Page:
Archive for

November, 2011

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Jarre and experimental instruments

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Enjoying a concert by Jean Michel Jarre recently, I got musing over his many innovative and experimental ways of controlling the music. Including signature instruments like the laser harp, theremin, but also more conventional boxes, like the Minimoog and various Moog synthesisers, the ARP 2600, the Moog Liberation keytar synthesizer, Korg Mini Pops, and Roland HPD-15 Handsonic Percussion Controller, an iPad, and much more.

For even more experimental instruments, see the Elixir and Home Made Labor acts. They make they own instruments, sample it, tweak it, and create ambient sound-scapes. At a live performance a few years ago, they would mould and shape the sound as they went along, slowly adding complexity ad-hoc.  Here’s a video where they go into a bit of detail.

Finally, while digging up some of this, I came across to other Zurich based projects: domizil, and ICST. I don’t know much about either, but domizil has a few CDs out. Might be worth looking into.

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Cool Linux games on Fedora

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Linux might not be famous for its games, however there are still plenty around. You will not find the latest Call of Duty, though. Rather, there is a long list of classics and small and fun games. From the Scumm based offerings from Revolution, to remakes of classics like Freeciv, LinCity, and Ultimates Stunts.

Fedora offers a dedicated “spin” installation for games, which offers more than hundred small and big games. Below is a random pick of a few favourites, along with their RPM package names.

As far as I understand, many of them are OpenGL based, or require a properly configured graphics card to run.

  • Beneath a Steel Sky – beneath-a-steel-sky-cd
  • Lure of the Temptress – lure
  • Flight of the Amazon Queen – flight-of-the-amazon-queen-cd
  • Freeciv – freeciv
  • Glaxium – glaxium
  • Mania Drive – maniadrive
  • Ultimates Stunts – ultimatestunts
  • Tremulous – tremulous
  • Abuse – abuse
  • LinCity – lincity-ng

And to install them all!

yum install beneath-a-steel-sky-cd lure flight-of-the-amazon-queen-cd freeciv glaxium maniadrive ultimatestunts tremulous abuse lincity-ng

Fedora 16 Released

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Fedora 16 was released today. There are a number of changes, including “GRUB 2 replaces legacy GRUB, HAL is gone and replaced by udisks, upower, and libudev, migration from SysV init to native Systemd continues”. Furthermore, Java 7 is finally being previewed, while Java 6 is still the default.

Download your copy now, a special “spin“, or share over Bittorrent.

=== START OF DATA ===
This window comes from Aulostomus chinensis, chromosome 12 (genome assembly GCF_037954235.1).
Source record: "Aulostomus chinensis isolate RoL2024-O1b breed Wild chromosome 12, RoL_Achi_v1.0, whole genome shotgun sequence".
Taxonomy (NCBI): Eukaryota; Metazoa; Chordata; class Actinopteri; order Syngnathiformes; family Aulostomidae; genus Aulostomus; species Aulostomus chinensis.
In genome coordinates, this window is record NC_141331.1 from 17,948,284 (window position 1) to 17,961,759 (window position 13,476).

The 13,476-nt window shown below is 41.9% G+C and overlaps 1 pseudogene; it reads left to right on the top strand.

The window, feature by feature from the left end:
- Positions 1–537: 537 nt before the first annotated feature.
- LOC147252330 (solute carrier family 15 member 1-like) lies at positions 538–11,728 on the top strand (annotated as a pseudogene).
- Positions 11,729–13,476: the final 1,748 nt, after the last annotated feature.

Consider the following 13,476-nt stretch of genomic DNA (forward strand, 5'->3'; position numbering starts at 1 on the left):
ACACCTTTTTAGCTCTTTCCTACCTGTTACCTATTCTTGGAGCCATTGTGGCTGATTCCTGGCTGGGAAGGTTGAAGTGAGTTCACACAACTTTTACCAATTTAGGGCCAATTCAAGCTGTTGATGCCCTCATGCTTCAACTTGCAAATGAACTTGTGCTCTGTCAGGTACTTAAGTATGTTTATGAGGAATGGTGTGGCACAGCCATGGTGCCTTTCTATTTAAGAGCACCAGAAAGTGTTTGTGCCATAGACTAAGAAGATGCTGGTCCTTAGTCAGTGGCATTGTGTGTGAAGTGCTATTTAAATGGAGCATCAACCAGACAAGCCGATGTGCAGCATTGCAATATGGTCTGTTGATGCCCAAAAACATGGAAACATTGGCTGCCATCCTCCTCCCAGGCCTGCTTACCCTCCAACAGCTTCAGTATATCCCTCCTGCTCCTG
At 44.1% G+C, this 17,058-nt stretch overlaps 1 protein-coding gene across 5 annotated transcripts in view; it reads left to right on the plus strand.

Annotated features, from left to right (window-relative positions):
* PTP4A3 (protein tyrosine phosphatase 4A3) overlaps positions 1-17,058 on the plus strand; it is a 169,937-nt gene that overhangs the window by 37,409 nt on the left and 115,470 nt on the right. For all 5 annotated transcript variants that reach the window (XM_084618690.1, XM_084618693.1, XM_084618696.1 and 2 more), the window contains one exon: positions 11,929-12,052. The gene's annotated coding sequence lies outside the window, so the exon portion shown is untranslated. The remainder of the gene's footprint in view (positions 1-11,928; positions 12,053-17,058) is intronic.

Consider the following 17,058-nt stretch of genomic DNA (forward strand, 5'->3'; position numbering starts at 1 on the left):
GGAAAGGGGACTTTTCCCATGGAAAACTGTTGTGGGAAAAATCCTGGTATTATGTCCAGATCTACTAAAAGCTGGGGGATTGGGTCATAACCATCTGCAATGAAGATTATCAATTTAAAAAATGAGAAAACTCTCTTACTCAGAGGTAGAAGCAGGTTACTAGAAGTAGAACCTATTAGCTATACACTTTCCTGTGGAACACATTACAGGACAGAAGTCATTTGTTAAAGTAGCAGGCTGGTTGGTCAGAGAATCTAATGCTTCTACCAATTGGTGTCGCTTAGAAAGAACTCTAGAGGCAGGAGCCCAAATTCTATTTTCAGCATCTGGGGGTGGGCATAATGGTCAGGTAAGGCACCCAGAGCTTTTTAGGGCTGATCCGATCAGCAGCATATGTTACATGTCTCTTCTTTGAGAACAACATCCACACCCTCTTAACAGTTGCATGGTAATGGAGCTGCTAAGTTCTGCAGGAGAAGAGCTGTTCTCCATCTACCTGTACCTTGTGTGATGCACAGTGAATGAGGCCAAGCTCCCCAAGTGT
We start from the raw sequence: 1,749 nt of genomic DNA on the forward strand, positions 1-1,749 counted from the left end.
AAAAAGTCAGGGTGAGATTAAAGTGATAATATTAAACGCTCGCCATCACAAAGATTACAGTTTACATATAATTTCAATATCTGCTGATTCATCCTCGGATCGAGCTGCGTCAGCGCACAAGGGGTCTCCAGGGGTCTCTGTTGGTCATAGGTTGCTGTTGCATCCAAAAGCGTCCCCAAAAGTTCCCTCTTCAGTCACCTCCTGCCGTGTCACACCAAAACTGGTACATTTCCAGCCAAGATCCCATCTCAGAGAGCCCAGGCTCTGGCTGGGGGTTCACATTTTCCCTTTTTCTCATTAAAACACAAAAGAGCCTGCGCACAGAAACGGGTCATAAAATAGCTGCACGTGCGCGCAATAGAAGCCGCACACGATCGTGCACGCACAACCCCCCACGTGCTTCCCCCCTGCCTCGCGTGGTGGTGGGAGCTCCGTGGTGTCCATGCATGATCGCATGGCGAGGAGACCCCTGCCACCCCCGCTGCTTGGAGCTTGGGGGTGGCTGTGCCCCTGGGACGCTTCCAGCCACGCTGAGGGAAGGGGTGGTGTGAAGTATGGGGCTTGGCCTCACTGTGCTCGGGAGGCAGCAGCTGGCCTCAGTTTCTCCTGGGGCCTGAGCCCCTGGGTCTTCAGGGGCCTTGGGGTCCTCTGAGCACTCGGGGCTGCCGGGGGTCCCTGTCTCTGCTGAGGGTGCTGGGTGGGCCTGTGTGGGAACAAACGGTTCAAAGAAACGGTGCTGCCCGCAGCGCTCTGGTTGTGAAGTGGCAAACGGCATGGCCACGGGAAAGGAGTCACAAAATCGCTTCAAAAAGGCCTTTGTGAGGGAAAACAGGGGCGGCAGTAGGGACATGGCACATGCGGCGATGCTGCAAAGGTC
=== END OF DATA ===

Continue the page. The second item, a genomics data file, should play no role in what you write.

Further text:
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RF Communication on 433.92 MHz

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I recently got a Sparkfun order on my door, so it’s time to play. In the box was a RF Link Transmitter, and Receiver. They are sold as 434 MHz radio wireless links. Others talk about 433 MHz. To be precise, it’s 433.92 MHz. That matters, because if you search for that number, you will find the so called home automation systems using that frequency, including X10, Everflourish, and many others. My plan then, is to build something similar to the TellStick from TellDus, which control these devices from my computer. Connect that up to an Android app, and I could control my lights and other appliances from any mobile phone.

First things first, though. Hooking up the bits was easy, following these two similar tutorials. Using the VirtualWire Arduino library v1.5 (1.6 released at the time of writing) by Mike McCauley (download version 1.5) transmitting data was a breeze. The library includes example code for transmitter and receiver, simply upload and go. Note that the transmitter data should be connected to pin 12 on the Arudino, and the receiver on pin 11 on the other. Data was received loud and clear, without errors. Mike’s library is well written, and covers several important aspects of RF communication, including a dedicated protocol, CRC handling, robust encoding over the air, baud rate, and to top it off, an easy to use API.

Now, of course when using my Everflourish nothing happened. Which was a good sign; it did not interfere with the Virtual Wire transmission. That remote is using a different protocol to talk to the light switches. Luckily, it has already been reversed engineered and the source code is available from TellDus. It will probably take some time to get this working. Meanwhile, some pictures.